Tuesday, February 3, 2009


This one is in pretty sad state: no cover and a barely legible first page. Nevertheless, LIBERTY LANE (1943), by Catherine Allison Christie and adapted by Lilburne Hoffman, is an intruiging snapshot of schoolchildren and the wartime mentality.

The first act is Uncle Sam, studying the globe and worried because he doesnt think America really has it any more. He despairs. But Miss Liberty (whom he doesnt quite recognize at first -- an interesting little point, given the times) urges him to be more optimistic and then, like the Ghost of Christmas Past, takes him back to the high points of American history: Washington, Lincoln, and the soldiers of World War 1, whose glorious return from battle rings down the curtain on Act One.

The second act suddenly moves to the rehearsal for a Bond Rally, to be presented by the Boy Scouts (or, as the author indicates, the Girl Scouts, or just any old bunch of kids if you dont happen to have any Boy -- or Girl -- Scouts). It's not going well: the girls cant get the lights positioned right and the boys cant remember their lines. But they start to muddle through, even though "Uncle Sam" cant find his pants and "Miss Liberty" has come down with the mumps.

But then we see the US dealing with problems never before encountered... like ration books, who appear -- accompanied by jars of fruit, meat, and gasoline -- and tell the incipient audience that, yeah, times are tough "but we're winning the war!". These are followed by gremlins, who put "too much salt in the meat and too much starch in your shirt".

And now the Gardeners, whose home gardens are threatened by evil Weeds. But the Gardeners prevail and cut the Weeds down, then dispatch the Gremlins as well. Then everyone, including the Act One Uncle Sam and Miss Liberty, as well as Washington, Lincoln, the WW1 soldiers, and a colour guard -- return to the stage for a rousing patriotic finale, in praise of kids as the future of America.

LIBERTY LANE is a mixture of old standards, like Yankee Doodle Dandy, and somewhat over the top patriotism, such as the title song:

Come on come on along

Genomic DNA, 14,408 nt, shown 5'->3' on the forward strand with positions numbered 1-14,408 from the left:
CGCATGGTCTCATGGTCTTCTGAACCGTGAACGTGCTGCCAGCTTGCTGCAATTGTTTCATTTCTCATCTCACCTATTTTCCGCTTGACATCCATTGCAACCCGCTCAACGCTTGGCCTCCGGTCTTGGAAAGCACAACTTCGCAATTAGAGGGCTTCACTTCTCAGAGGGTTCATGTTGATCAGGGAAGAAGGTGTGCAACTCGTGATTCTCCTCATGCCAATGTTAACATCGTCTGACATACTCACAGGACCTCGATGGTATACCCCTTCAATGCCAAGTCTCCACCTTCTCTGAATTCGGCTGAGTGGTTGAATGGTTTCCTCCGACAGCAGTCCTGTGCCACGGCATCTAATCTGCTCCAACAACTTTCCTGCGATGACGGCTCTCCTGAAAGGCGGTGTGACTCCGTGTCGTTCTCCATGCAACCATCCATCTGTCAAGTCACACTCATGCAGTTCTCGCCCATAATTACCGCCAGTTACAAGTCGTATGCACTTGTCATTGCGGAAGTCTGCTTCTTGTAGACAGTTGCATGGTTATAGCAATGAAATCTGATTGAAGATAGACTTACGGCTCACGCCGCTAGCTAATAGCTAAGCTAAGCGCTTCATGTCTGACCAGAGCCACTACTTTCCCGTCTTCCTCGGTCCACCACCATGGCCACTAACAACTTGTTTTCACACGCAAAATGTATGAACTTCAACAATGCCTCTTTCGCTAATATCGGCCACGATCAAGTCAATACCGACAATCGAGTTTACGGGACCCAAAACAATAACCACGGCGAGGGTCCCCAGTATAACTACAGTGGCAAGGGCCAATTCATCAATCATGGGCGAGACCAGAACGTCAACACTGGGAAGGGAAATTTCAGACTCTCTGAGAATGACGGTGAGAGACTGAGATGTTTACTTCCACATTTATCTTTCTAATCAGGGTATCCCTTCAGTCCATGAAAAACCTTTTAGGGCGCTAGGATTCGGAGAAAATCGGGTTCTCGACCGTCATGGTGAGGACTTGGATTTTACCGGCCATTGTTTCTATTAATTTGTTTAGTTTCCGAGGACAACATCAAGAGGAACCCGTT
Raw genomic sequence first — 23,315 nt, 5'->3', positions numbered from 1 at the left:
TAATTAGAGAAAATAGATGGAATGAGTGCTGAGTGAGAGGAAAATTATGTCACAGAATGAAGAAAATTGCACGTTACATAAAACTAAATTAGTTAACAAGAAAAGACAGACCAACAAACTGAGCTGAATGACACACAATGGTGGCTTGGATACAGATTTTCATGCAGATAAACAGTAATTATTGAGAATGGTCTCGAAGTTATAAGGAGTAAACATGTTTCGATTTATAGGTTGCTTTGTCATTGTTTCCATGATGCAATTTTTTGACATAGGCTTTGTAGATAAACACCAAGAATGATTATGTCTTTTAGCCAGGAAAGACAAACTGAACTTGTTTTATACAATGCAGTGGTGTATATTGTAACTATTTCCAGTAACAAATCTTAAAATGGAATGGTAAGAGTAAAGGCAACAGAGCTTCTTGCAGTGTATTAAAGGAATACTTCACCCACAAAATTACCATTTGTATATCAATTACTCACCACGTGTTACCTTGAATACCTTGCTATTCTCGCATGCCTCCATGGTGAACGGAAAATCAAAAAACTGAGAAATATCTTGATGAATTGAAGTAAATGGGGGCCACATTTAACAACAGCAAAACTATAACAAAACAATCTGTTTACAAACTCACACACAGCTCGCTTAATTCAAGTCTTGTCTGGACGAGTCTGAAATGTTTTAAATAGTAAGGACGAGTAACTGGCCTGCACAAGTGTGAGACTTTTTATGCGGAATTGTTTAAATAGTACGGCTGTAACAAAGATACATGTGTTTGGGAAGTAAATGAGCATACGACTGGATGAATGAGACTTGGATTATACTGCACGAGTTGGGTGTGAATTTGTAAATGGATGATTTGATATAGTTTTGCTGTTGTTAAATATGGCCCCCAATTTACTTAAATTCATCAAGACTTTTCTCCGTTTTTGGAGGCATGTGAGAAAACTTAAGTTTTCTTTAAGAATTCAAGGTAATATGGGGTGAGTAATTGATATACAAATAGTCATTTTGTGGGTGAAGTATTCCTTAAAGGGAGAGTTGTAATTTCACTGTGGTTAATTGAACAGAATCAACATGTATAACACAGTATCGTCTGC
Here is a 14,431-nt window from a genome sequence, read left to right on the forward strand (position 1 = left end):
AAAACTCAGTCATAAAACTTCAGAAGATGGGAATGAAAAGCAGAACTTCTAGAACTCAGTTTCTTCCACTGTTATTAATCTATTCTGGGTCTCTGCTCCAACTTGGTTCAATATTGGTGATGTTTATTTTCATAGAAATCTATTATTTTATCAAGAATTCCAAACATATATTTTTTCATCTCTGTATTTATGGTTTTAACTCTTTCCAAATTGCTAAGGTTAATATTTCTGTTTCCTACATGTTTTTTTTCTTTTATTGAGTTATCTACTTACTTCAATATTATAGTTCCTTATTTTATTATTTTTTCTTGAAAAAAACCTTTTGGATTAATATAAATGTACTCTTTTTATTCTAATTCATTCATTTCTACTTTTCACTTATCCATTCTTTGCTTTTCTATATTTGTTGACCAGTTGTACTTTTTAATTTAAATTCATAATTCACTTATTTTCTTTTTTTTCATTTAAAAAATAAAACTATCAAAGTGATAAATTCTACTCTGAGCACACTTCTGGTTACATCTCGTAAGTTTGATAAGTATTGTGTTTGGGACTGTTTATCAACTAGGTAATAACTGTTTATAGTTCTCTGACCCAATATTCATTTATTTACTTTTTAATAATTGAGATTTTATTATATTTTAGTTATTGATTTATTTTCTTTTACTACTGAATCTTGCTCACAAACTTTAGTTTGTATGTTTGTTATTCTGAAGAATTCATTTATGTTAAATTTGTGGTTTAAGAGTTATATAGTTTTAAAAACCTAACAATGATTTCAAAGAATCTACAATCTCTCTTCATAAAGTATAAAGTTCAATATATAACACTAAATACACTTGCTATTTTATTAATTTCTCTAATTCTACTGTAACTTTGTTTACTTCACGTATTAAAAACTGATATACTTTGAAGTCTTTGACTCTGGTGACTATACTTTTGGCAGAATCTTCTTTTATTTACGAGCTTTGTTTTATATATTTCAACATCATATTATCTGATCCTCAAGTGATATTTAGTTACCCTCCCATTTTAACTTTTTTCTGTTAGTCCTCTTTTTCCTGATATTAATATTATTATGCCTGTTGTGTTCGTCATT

March on forever down Liberty Lane
Come on singing a song
Faltering never in Liberty Lane

It is the trail of the red white and blue
It will not fail to bring freedom to you

So come where honor and glory reign
March down Liberty Land

... or the finale:

Lead on, Young America
Lead on, Young America
Come from the verdant fields
Come from the sandy shore
Come now, come now
A million more

Come for your country needs your service true
Come for your country's calling you and you
To lead on, Young America
Firm and free
Our own native land
We sing to thee

... which is sung in counterpoint to My country tis of thee.

I have to admit, I'm somewhat taken aback by the unabashed patriotic spirit of this little work. It wears its stars-and-stripes heart on its sleeve, make no mistake about it, and it does so with a naive gusto that would make it the envy of every flag-wrapping senator in Congress today. It deals not only with whipping up fervent glee for America but also addresses the problems that came with the war, like rationing and all the thousands of daily little annoyances that come with a full-blown wartime economy.

And it is so amazingly innocent...

I find it a little interesting to compare the tone of this to what we have to deal with today: World War 2 certainly had its share of big time governmental blunders, like the California internment camps for Japanese Americans, but it had a focus that led to a specific purpose. And we havent seen that since. Maybe it's because everything from Korea on hasnt really been a war (since they were never formally declared as such), and this most recent fiasco has demonstrated that we cant just go into other regions, play kingmaker, and then expect everyone to just love us for trying to remake the world in our own image.

Somehow, I just cant see a work like LIBERTY LANE today -- nor can I imagine a return of the Bond Rallies that inspired it. For a half century now, people have grown more and more suspicious of war as a way to solve problems -- not because it's not necessary but because we always seem to get stuck with leaders that cant do it with honesty and integrity. About the closest thing we have to bond rallies these days are the our political conventions... and that's pretty sad, when you think about it.

If anything, LIBERTY LANE is a very, very harsh mirror on American society today. Its one-dimensional love of country would no doubt inspire mild derision in audiences today, but it should also make us ashamed for not following through on Uncle Sam's and Miss Liberty's hopes for what was then the future. The children of LIBERTY LANE grew up to be even more monstrous than the enemies we faced during the war. If he werent sad already, I'm betting Uncle Sam is now feeling downright suicidal.

No comments: